The girl next to me on the bus had an iPad, so I asked her how she liked it. I expected the usual "it's great", but instead I got "I don't" I asked her why and she said there was too much stuff it couldn't do. I didn't get a chance to dig deeper.
Someone else I know bought an iPad and immediately got someone to jailbreak it for them. Why? Because there's too much stuff it can't do otherwise. When I asked for examples they couldn't really give me any. This is a non-technical person, it's not that they wanted to do anything special.
Obviously, there are things that an iPad is not ideal for. And there are things that an iPad can't do. But there are a huge number of apps and for most people, I just can't see what it "can't" do. All most people do is email and Internet anyway.
It can't run big programs like Photoshop, but most people don't need that. You can't run Microsoft Office, but you can get word processing and spreadsheets.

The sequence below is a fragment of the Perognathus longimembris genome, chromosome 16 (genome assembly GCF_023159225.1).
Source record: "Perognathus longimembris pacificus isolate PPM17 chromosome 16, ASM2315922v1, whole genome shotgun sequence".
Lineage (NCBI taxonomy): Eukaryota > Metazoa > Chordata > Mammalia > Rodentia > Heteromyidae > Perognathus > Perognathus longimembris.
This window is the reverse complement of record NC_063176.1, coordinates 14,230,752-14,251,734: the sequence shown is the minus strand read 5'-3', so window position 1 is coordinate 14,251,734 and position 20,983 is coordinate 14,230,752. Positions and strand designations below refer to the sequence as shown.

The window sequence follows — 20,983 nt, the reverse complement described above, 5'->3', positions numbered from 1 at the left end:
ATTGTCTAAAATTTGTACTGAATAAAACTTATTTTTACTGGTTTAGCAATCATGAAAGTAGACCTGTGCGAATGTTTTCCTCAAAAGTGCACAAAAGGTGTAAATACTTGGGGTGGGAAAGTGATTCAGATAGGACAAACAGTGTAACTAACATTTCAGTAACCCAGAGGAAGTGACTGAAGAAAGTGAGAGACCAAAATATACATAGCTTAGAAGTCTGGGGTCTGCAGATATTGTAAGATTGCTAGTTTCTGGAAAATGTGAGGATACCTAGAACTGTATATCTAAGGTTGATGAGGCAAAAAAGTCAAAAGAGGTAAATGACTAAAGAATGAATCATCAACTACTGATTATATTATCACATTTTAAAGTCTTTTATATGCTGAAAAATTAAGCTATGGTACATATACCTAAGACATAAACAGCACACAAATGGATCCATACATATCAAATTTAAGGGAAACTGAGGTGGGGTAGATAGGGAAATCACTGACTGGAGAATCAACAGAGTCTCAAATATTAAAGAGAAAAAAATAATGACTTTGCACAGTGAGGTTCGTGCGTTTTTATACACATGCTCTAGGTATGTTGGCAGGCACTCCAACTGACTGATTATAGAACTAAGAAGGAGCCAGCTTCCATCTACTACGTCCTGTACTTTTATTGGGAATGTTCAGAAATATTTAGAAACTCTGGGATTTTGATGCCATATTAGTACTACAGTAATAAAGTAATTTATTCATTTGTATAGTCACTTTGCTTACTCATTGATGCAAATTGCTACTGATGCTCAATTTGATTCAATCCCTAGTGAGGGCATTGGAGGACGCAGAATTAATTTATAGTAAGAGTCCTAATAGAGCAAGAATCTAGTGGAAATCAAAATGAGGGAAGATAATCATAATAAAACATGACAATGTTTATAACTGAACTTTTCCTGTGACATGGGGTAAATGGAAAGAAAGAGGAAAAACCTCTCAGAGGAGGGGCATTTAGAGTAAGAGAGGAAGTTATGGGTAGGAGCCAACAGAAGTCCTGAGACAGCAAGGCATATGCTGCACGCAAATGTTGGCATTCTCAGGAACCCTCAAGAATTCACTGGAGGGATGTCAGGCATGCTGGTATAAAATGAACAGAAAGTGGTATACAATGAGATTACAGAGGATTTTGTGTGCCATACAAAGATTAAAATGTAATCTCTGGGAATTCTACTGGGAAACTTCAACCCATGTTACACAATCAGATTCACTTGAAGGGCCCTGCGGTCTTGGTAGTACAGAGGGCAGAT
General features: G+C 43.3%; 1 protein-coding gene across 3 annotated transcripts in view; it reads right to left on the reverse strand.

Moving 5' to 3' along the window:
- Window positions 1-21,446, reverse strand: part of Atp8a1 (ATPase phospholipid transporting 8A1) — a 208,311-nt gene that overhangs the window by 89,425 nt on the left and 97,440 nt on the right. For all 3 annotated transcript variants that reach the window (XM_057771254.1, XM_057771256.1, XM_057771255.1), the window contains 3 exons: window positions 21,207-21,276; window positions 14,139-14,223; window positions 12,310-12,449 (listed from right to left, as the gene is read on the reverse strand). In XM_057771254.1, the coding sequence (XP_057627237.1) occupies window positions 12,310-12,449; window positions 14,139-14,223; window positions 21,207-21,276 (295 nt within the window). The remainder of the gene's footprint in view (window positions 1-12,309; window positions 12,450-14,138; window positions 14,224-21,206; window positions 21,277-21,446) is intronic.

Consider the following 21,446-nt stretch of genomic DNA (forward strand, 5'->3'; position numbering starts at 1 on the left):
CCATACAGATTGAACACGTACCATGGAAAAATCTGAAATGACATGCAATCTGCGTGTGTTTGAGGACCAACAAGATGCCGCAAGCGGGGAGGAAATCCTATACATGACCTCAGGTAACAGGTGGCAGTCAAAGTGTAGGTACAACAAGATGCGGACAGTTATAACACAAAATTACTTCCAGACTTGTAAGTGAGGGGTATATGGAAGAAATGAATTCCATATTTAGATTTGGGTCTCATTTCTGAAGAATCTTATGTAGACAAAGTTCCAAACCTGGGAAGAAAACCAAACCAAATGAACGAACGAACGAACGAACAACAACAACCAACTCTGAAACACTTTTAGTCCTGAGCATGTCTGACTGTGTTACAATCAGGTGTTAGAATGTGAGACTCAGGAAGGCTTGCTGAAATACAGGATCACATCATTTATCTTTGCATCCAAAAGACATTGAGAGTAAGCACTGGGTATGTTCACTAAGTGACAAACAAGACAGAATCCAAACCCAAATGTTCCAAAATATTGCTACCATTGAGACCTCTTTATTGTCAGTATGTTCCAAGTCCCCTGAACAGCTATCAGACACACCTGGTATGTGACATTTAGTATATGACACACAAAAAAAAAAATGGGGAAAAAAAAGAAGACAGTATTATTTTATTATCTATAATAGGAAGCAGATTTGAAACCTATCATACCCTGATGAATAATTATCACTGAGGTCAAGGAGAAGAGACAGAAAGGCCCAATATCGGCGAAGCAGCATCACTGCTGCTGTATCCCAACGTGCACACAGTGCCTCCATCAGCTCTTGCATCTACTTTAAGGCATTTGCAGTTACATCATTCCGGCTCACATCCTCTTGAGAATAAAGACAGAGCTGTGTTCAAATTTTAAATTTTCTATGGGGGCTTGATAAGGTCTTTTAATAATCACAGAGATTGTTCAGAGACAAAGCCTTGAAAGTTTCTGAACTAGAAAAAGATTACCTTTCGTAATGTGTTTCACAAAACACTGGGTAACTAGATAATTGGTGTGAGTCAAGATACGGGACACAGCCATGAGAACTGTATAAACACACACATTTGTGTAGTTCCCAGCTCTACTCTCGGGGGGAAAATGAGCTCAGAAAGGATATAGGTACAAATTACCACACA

The touchscreen keyboard is not great for typing a lot, but most people don't type a lot. And if you really need it you can use a Bluetooth keyboard. Most people are happy typing on their cellphone! (I manage to type quite long blog posts only iPhone.)
I would guess one of the reasons for this idea is that people get overinflated expectations from all the hype. And when it doesn't (can't) live up to them, they have to blame it on something.
Which is where the critics come in. People don't remember the specific criticisms like the lack of multi-tasking or cameras or memory cards. All they remember is that "there's stuff it can't do".
And there's always the most common reason people say you can't do something - simply because they don't know how to do it. We get that all the time with our software. You ask people how they like the software and they say it's ok but they really wish it could do xyz. Half the time it already can, they just didn't know it.